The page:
To find theses inconsistency we have released NAV 2013 R2 database consistency checker tool” which checks database metadata vs database structure and reports any inconsistency which could be fixed directly in SQL. Mentioned tool is released under KB 2963997 and could be downloaded from hotfix site.

    Metadata synchronization process is running by NAV Service Tier (NST) and it starts when
    - any client (RTC, Web client, Web service) connect to NST
    - or executed NAV Administration PowerShell cmdlet “Sync-NAVTenant”
    - or user imports objects to object designer and option “Prevent data loss from table changes” is set to “Yes”.

    Usually synchronization is fast process: we run RTC, connect to NST, synchronization starts and finishes and RTC loads.

    However when we do “big changes” (added fields to table and few keys…) or have big databases, synchronization runs hours. I have cases where synchronization runs >3 hours and here comes problem: process runs in background, users are not aware about it and whatever they tries to do with db, they receives different errors (about channel failure; SQL timeout, service not responsive and etc.). Even worse user can stop NST and with this kills synchronization and then SQL starts rollback for next few hours…

    When NAV shows that synchronization finished successfully (cmdlet finished) or NAV client shows error, it could be that SQL still continue to synchronize metadata in background (or rollback ). Run sp_who2 in SQL management studio to see if there are running/active processes where ProgramName is “Microsoft Dynamics NAV Service”. If there is not “sleeping” process and it’s DiskIO increase continuously, please wait and do nothing with NAV (don’t modify any object, don’t compile, don’t import – better close development environment at all). At some moment processes becomes “sleeping” – this means synchronization finished (successful or failed you can see in Windows Event Viewer). Only after that you can continue your further actions.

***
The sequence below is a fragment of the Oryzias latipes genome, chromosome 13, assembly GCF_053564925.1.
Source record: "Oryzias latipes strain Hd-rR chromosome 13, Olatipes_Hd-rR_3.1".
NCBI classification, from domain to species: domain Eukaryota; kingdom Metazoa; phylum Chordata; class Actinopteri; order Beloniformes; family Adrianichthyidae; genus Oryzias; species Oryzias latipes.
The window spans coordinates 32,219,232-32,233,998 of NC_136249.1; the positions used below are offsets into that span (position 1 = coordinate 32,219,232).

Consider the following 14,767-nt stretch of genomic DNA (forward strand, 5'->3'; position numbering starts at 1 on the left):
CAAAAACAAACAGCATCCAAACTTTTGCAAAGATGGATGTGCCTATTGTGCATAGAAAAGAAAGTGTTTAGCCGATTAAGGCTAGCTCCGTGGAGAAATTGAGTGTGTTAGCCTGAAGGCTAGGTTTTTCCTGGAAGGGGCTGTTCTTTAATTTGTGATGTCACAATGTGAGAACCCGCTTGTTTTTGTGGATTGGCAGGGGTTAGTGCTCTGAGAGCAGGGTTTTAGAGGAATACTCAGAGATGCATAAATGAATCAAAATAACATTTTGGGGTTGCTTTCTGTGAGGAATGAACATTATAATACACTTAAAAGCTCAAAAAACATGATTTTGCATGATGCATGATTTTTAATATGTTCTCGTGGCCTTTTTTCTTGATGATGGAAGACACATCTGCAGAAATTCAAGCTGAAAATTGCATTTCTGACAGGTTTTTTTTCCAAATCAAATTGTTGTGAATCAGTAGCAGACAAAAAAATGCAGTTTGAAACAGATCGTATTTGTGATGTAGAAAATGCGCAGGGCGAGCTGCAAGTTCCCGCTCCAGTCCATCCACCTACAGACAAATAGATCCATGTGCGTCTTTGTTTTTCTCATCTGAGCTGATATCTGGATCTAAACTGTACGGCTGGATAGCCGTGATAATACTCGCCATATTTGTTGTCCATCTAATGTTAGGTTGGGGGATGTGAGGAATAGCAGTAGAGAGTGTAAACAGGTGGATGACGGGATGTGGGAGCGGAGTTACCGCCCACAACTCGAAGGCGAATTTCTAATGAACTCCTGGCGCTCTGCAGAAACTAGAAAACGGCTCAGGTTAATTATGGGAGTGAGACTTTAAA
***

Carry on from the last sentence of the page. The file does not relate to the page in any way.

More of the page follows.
Our development team is preparing solutions which make metadata synchronization more transparent and user friendly, so we expect easier life soon, but now: Synchronize metadata and track synchronization, please…  

      

    These postings are provided "AS IS" with no warranties and confer no rights. You assume all risk for your use.

    Gedas Busniauskas
    Microsoft Lithuania
    Microsoft Customer Service and Support (CSS) EMEA

  • Microsoft Dynamics NAV Team Blog

    Introducing the Microsoft Dynamics NAV Application Profiler

    • 4 Comments

    Did you ever wish you could monitor how your application code performs at real time? We have produced a sample and a video that can help you get started with C/AL tracing and application performance profiling.

    Get the Microsoft Dynamics NAV Application Profiler here, http://go.microsoft.com/fwlink/?LinkId=403898, and watch the video on how to install, configure and use this tool to enable C/AL code tracing and determine application performance during code execution here, http://go.microsoft.com/fwlink/?LinkId=403897.

     

    David Worthington and Dmytro Sitnik from the Dynamics NAV team

    Format: ???
    Duration: 7:00

Page 1 of 1 (8 items)